Washington Sq. P. - courtesy of George Eastman House - a Public Domain photoNinety Percent of Success is Showing Up!

“To Insure Oneself against Defeat is the highest Duty of a General; only after doing this should he seek a Victory over his Opponent.” – Sun Tzu, ca. 200 B.C.E.

There are three possible outcomes in a game of chess – a win, a loss or a draw. A win awards the winner one point and nothing to the loser, while a draw gives half a point each to both players.

A draw can be reached by agreement, where both players realize each does not have suitable chances of winning; or it can be a fight to a literal standstill, occurring when a player is not in check and has no legal move, or when neither player has sufficient material to mate the opponent.

And sometimes, a player may choose to settle for a draw even if he/she has chances of winning, simply to eliminate the risk of losing. If you can secure a pass to a higher Tournament round you might choose that option – to that player, it is more important not to lose than it is to win.

“Rule No 1: Never lose money. Rule No 2: Never forget rule No 1.” – Warren Buffett (the world’s most famous investor)

Most investors have found it difficult to settle for a draw in bear markets, but the best of investors know it can be better in this situation to break even than to hope for an overnight turnaround. Investing in the stock market is a tricky game, just like chess. A player must know how to weigh the risks involved and understand when best to pull out, even if it doesn’t amount to a win.

When is the Game a “Salvage Mission”?

Having this mentality is what keeps successful people on the winning platform for extended careers. It doesn’t mean there aren’t times when they didn’t have chances of winning; it doesn’t mean there weren’t times when life was really hard on them. What a prolonged series of successes means is that the player was able to stay in the game.

If you can hold together in bad times, you will shine in good times.

“The Good Days are easy, and are a pleasure to work. It is the pro that puts in high quality effort when things look bad. You get paid for the Bad Days.” – a former boss of the author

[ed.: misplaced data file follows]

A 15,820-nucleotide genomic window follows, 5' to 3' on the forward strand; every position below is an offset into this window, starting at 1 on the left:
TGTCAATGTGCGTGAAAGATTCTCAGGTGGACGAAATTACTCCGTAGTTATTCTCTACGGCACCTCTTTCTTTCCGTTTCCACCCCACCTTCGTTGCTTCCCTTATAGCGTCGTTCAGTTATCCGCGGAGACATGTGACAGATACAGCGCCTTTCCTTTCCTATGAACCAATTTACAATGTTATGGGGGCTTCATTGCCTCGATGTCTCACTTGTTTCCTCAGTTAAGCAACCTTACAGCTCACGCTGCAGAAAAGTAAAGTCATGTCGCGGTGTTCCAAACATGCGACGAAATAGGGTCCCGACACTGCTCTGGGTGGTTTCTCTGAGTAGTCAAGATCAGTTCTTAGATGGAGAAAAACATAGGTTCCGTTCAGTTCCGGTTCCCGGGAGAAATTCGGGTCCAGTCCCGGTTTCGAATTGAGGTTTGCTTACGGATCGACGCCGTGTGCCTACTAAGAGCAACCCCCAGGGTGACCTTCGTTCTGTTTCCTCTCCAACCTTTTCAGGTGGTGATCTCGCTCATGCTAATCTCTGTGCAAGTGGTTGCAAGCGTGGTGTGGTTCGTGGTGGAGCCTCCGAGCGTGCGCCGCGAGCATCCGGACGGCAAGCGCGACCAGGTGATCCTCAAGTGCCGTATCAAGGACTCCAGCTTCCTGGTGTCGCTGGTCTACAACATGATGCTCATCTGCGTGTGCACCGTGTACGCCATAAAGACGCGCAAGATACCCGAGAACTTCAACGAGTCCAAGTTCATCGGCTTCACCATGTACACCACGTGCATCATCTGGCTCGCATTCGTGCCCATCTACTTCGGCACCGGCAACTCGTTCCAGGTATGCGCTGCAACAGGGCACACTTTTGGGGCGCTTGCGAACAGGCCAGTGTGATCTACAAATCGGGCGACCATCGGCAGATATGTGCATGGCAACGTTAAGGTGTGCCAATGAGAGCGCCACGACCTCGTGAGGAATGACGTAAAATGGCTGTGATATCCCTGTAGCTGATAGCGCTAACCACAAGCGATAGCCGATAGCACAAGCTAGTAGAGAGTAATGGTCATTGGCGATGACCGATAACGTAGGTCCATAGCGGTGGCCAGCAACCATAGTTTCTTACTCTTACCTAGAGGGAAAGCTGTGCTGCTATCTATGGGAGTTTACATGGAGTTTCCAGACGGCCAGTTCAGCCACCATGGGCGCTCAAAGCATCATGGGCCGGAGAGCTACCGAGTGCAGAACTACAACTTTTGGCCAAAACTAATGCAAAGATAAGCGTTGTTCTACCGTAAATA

Settling for a draw in the game of chess, does not necessarily mean the game is unchallenged or that a player is trying to play safe. In fact, in most cases, it means that a both players own bloody noses – and are so thoroughly pummeled that the ability to be tactically accurate has been compromised. Instead of rolling the dice, it can be smarter to sit on the sidelines.

Sometimes you have to Fight for a draw too. Being brave enough to force a half-point draw can be the defining point of a career – or of a marriage.

Marriage can be tough sometimes. Bystanders may exclaim at how close the rocks may be. Settling for a loss at such times can be really disastrous. You, your spouse and kids may never recover from it. But the draw mentality; the not-to-lose mentality will help you stay the distance and surmount the difficult times.

Survival can indeed be more important than the good times ever were. Things may look dark today, but tomorrow the sun will shine if you keep playing a solid game.

Offense, going for the jugular, wins the praise of the critics but it sometimes leaves you very vulnerable. Defense doesn’t necessarily mean you’ll win, but it can keep you in the game, which is more important. Staying in the game is priority Number One.

“Ninety percent of Success is Showing Up.” – Anon*

 

*quote originally attributed to Woody Allen that I am sure to have mis-taken. The concept is that being present at the game is a large part of being able to succeed at it. In the context of this post, that by defense you can insure that you at least can keep playing, and so enable future winning chances…

image: Washington Sq. P. – courtesy of George Eastman House – a Public Domain photo

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